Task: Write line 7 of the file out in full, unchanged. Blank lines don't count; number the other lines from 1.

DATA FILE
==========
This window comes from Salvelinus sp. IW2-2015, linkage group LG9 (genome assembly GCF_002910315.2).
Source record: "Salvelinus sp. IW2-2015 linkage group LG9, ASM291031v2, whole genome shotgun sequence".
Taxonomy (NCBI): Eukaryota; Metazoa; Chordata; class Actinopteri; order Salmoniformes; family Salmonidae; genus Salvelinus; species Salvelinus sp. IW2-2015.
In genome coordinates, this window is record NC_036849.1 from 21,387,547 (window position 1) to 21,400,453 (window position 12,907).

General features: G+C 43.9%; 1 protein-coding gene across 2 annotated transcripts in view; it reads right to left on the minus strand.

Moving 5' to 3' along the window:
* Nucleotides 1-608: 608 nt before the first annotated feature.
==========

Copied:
* Nucleotides 1-608: 608 nt before the first annotated feature.